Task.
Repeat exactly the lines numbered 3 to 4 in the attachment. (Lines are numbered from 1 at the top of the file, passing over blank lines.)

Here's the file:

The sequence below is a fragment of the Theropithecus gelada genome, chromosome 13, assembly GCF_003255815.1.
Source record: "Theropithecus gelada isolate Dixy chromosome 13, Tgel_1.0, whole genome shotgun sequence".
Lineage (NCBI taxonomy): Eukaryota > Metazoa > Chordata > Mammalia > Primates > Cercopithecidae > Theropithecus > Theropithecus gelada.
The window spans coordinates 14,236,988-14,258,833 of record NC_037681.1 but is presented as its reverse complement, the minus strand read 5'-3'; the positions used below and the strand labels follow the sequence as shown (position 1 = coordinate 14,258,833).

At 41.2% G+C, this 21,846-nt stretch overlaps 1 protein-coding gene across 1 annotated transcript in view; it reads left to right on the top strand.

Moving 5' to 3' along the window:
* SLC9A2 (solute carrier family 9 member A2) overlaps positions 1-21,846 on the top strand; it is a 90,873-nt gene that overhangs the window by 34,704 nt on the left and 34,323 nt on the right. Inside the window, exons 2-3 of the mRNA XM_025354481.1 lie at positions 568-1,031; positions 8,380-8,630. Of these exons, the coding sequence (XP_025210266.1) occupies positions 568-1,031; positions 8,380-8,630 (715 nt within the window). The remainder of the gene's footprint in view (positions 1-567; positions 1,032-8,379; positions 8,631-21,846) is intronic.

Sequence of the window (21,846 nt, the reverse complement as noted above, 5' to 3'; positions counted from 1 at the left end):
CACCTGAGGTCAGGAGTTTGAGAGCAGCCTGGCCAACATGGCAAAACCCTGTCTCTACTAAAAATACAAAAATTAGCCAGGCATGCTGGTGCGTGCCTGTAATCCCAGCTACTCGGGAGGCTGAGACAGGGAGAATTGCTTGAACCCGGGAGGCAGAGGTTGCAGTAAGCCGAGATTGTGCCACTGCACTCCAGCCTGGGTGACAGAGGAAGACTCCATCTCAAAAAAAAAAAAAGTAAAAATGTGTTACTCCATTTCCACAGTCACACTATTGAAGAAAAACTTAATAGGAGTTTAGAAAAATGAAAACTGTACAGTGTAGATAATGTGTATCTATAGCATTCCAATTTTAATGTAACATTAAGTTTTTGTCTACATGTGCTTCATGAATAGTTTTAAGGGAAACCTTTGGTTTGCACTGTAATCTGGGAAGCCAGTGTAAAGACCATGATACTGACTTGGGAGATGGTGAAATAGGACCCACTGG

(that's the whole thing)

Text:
Lineage (NCBI taxonomy): Eukaryota > Metazoa > Chordata > Mammalia > Primates > Cercopithecidae > Theropithecus > Theropithecus gelada.
The window spans coordinates 14,236,988-14,258,833 of record NC_037681.1 but is presented as its reverse complement, the minus strand read 5'-3'; the positions used below and the strand labels follow the sequence as shown (position 1 = coordinate 14,258,833).